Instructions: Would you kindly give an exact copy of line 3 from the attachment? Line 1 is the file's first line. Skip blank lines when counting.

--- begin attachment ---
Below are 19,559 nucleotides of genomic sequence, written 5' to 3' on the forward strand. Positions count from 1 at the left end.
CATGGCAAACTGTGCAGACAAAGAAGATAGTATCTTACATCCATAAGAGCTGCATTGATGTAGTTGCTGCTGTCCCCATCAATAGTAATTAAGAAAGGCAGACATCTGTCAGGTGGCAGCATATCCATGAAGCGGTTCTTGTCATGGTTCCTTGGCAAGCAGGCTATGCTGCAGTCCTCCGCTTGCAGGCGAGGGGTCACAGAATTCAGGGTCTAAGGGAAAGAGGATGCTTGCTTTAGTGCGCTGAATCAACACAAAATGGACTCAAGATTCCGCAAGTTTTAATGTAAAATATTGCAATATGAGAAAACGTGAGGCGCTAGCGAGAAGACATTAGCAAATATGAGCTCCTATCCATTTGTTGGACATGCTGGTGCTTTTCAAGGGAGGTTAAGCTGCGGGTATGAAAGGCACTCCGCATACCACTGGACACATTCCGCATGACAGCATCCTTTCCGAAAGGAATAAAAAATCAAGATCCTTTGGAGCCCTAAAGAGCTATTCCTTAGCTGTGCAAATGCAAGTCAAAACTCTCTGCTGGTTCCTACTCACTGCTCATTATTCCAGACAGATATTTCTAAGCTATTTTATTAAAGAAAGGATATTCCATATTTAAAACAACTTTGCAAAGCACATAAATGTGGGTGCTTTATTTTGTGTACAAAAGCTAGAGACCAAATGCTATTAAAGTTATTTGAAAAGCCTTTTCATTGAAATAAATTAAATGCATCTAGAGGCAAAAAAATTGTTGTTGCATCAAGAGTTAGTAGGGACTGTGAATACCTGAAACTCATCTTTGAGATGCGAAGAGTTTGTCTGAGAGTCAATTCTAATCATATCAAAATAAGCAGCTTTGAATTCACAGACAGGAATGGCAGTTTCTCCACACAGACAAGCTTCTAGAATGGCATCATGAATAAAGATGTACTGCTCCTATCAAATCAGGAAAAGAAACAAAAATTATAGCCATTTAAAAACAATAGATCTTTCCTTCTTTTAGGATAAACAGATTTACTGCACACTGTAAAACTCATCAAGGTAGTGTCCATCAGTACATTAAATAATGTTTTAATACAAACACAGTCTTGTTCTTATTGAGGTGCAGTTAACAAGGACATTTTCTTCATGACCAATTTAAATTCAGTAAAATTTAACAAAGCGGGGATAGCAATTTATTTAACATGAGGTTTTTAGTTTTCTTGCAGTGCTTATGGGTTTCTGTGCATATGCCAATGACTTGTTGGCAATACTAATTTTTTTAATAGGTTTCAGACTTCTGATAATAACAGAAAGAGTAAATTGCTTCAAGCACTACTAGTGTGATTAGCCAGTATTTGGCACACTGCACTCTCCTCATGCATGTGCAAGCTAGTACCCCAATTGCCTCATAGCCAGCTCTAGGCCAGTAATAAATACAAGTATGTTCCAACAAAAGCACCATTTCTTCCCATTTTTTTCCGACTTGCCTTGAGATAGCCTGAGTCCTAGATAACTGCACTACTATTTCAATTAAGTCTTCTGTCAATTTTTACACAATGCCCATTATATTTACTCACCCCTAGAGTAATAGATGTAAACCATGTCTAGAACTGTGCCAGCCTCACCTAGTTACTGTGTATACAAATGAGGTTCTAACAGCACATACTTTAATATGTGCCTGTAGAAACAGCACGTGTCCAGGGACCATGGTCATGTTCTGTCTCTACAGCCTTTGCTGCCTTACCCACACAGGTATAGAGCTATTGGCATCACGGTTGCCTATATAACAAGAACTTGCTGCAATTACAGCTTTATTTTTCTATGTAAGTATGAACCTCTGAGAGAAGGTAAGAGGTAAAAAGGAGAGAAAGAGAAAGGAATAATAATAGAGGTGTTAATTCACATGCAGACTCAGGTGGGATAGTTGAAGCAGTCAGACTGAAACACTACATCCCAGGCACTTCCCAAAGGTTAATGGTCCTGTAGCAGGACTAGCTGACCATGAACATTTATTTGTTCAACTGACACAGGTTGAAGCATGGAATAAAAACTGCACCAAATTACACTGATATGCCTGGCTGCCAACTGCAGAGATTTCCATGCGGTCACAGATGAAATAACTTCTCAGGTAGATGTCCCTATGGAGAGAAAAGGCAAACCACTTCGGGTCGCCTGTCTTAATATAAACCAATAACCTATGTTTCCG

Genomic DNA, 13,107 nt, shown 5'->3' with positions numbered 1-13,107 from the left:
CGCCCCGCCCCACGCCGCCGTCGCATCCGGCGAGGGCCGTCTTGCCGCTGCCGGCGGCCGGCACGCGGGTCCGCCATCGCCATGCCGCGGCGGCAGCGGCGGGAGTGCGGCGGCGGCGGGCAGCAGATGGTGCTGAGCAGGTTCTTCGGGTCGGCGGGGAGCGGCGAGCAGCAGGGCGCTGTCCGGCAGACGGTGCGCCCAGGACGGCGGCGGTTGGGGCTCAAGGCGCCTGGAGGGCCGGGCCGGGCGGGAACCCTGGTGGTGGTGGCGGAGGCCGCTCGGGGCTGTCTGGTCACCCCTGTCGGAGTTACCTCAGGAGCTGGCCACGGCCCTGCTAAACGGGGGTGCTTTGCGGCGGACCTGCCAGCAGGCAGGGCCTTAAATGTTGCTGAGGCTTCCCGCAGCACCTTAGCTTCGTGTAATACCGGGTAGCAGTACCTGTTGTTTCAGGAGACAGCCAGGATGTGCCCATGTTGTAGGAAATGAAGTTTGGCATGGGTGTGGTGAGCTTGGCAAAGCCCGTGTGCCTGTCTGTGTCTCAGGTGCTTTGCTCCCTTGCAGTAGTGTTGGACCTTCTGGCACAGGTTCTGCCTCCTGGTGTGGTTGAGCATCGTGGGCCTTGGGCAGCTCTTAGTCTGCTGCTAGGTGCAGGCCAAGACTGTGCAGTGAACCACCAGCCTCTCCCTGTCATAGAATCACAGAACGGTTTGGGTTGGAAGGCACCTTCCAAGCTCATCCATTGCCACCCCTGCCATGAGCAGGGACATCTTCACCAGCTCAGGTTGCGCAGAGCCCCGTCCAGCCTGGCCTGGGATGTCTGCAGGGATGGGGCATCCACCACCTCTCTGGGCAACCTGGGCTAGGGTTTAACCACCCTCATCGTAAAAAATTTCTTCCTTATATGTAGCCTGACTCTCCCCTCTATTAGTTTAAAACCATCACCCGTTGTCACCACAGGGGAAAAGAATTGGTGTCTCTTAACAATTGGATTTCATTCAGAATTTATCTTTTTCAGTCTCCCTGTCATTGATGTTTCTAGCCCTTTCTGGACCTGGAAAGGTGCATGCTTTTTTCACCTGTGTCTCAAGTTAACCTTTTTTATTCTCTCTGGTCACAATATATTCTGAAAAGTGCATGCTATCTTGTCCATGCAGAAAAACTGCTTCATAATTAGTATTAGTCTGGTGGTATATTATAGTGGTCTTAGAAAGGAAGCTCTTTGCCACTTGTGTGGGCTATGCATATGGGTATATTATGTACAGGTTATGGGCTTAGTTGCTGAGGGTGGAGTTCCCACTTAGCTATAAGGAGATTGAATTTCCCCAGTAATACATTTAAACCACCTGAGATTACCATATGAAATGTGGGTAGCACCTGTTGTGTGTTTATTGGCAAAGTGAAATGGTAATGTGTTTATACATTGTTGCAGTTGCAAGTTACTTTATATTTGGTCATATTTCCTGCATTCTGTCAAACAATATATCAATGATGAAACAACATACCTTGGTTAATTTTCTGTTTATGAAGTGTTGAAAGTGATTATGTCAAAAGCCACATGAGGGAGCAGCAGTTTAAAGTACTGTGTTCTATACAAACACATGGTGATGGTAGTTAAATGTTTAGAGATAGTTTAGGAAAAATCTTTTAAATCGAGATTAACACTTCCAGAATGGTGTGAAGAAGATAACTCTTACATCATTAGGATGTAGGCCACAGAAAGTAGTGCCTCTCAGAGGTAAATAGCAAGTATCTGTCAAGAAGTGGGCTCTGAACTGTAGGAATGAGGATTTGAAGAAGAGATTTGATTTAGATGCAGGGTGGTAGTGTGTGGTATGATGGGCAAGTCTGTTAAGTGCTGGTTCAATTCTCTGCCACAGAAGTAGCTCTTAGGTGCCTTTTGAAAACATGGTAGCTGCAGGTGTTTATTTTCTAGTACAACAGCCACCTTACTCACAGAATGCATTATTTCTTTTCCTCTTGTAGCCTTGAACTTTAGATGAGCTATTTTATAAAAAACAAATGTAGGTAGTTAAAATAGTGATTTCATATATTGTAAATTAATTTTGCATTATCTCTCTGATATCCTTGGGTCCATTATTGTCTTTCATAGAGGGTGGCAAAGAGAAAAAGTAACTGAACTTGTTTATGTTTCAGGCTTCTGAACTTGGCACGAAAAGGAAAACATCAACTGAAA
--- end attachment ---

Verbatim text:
Genomic DNA, 13,107 nt, shown 5'->3' with positions numbered 1-13,107 from the left: